The Fire Safety (England) Regulations 2022 | KANGS Fire Safety Regulations Solicitors
The Fire Safety (England) Regulations 2022, (‘the Regulations’) which came into force on 23 January 2023, introduce new duties under the Regulatory Reform (Fire Safety) Order 2005 for building owners or managers (‘responsible persons’).
The Regulations have been introduced as an important step towards implementing the recommendations of the Grenfell Tower Enquiry and whilst they extend to England and Wales, they are to be applied in England only. The intent is to improve fire safety in high-rise residential buildings and other multi-occupied residential buildings by imposing new duties on responsible persons and providing essential safety information to the fire and rescue services.
The Regulations do not apply to domestic premises.
Helen Holder of KANGS sets out the new obligations imposed upon responsible persons.
KANGS has been defending clients charged with breaches of Regulatory Offences of every nature for well over twenty years and is rated as one of the best criminal law firms in the country, being ‘Top Ranked’ by the leading legal directories, The Legal 500 and Chambers UK.
KANGS has won the Legal 500 award for ‘Criminal & Fraud Law Firm of the Year’ and the firm’s founding solicitor and senior partner, Hamraj Kang has won The Legal 500 award for ‘Individual Criminal & Fraud Solicitor of the Year’.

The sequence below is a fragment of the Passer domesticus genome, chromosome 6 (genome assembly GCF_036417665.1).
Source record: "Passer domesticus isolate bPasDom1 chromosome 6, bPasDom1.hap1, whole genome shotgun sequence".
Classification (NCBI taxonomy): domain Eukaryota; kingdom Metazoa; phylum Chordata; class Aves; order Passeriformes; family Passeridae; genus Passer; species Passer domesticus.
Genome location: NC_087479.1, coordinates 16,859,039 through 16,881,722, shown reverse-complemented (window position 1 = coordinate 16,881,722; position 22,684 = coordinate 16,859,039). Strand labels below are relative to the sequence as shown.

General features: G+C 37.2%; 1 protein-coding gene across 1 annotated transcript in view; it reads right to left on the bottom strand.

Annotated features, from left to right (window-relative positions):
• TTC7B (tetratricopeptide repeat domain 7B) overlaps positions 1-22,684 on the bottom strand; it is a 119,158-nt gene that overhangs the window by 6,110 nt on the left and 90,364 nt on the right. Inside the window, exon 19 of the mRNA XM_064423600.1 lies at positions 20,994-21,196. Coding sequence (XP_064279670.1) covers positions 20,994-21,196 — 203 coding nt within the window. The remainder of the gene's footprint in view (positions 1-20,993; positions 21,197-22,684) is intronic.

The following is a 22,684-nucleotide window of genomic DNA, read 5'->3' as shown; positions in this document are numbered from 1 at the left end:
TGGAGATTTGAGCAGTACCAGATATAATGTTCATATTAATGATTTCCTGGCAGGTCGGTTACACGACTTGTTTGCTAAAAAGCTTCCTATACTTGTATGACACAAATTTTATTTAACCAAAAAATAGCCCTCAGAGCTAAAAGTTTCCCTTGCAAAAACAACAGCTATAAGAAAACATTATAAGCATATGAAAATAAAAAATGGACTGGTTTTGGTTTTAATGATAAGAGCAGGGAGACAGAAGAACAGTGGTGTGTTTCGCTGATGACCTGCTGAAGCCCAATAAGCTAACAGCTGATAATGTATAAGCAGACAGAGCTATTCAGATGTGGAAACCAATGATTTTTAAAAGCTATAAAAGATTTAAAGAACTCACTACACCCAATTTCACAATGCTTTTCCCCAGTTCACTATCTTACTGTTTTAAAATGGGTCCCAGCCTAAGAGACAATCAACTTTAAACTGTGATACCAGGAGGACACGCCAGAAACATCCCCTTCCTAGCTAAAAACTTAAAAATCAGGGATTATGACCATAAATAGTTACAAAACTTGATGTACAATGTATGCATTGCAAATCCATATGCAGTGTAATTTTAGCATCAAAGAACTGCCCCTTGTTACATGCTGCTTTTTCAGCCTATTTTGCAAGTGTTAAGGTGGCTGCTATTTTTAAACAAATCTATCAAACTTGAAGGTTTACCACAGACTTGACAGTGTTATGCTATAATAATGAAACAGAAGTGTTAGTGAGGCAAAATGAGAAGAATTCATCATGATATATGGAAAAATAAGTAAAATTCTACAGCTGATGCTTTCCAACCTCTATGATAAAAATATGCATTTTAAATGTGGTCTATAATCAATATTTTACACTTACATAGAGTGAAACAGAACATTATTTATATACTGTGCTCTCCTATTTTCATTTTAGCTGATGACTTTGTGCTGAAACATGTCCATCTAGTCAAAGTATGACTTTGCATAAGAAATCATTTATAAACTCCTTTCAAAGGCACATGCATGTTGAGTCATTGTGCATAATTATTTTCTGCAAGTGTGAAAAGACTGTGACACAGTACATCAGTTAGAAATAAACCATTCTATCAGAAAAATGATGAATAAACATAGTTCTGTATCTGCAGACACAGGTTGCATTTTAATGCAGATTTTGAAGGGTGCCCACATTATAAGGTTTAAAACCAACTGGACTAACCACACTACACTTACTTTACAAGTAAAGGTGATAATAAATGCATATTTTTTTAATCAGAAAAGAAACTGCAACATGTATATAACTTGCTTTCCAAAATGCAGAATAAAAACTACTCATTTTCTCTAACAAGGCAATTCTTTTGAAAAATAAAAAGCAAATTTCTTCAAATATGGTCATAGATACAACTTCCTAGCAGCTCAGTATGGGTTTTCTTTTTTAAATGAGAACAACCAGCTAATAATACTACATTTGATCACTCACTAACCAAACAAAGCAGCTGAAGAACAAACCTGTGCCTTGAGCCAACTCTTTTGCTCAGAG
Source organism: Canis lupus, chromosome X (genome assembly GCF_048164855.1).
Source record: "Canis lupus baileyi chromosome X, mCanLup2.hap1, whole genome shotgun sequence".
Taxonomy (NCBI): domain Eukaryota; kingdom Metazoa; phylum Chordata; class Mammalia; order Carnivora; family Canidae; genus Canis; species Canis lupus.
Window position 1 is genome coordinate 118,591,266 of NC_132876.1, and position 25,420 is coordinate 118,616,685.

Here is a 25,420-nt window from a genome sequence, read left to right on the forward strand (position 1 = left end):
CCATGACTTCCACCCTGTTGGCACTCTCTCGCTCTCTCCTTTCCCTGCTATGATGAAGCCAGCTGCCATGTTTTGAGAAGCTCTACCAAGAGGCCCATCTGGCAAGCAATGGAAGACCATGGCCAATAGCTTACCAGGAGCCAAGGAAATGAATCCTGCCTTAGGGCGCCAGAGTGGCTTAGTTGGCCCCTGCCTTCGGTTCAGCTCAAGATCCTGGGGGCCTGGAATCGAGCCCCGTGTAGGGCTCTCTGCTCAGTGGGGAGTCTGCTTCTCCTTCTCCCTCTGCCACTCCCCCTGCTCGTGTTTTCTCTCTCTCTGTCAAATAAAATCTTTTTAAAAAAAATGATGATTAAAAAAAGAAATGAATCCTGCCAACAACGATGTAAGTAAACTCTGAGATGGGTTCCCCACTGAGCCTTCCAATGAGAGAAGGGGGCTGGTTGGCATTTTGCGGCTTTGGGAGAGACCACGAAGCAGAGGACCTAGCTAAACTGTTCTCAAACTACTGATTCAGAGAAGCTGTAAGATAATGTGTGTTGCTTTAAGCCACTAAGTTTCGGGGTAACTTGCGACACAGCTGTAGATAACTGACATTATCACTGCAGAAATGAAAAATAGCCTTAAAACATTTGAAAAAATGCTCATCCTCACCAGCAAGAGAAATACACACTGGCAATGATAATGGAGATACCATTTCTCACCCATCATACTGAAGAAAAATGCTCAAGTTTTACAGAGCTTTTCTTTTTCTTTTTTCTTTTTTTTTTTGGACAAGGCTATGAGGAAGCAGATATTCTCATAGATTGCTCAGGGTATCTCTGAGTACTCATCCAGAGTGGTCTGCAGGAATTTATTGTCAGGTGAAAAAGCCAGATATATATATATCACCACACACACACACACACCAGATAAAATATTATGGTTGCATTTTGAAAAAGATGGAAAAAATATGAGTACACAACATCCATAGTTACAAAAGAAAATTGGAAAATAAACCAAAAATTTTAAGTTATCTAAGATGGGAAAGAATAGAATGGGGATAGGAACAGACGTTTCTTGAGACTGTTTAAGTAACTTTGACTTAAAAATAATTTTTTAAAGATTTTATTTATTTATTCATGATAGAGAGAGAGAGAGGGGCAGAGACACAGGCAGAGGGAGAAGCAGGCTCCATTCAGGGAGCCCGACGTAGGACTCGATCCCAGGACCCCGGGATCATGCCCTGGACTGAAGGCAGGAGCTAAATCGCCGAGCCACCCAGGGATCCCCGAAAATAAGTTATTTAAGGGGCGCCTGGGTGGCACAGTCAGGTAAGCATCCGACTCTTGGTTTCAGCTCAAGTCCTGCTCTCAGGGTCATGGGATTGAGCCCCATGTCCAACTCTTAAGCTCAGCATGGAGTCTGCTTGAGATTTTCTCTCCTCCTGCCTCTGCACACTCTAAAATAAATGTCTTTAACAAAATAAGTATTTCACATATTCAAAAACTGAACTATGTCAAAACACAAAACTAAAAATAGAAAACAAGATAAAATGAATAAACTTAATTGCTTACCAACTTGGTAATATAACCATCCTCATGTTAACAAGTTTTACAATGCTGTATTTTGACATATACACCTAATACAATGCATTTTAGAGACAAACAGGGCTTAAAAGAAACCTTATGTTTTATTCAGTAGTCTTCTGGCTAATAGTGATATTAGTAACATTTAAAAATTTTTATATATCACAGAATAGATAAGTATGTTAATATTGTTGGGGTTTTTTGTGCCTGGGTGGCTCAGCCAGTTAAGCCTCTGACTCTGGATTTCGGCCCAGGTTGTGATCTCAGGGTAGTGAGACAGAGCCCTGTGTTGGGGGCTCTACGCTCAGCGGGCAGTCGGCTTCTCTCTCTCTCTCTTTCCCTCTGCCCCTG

We are here to assist clients facing any Fire Safety Investigation or Prosecution of whatever nature and our Team can be contacted for immediate advice and assistance as follows:
Who is a Responsible Person? | KANGS Fire Safety Solicitors
The definition is not found in the Regulations but in The Regulatory Reform (Fire Safety) Order 2005 which states:
‘Meaning of ‘’responsible person’’
3. In this Order ‘responsible person means -
(a) in relation to a workplace, the employer, if the workplace is to any extent under his control;
(b) in relation to any premises not falling within paragraph (a)—
(i) the person who has control of the premises (as occupier or otherwise) in connection with the carrying on by him of a trade, business or other undertaking (for profit or not); or
(ii) the owner, where the person in control of the premises does not have control in connection with the carrying on by that person of a trade, business or other undertaking.’
The Regulations | KANGS Fire Regulations Solicitors
The Regulations, which are extremely comprehensive, make provision for the following.
Meaning of High-Rise Residential Building
3.—(1) In these Regulations “high-rise residential building” means a building containing two or more sets of domestic premises that—
(a) is at least 18 metres above ground level; or
(b) has at least seven storeys.’
‘Secure information box
4.—(1) The responsible person in relation to a high-rise residential building must install and maintain a secure information box in or on the building.
(2) The secure information box must be—
(a) positioned at a location in or on the building which is readily accessible to the fire and rescue authority;
(b) capable of containing the documents required to be placed in it by these Regulations;
(c) reasonably secure from unauthorised access and vandalism.’
The secure information box is required to contain essential detail such as:
- contact details of the responsible person,
- contact details of other persons permitted to access the building as the responsible person considers appropriate,
- documents required by the Regulations,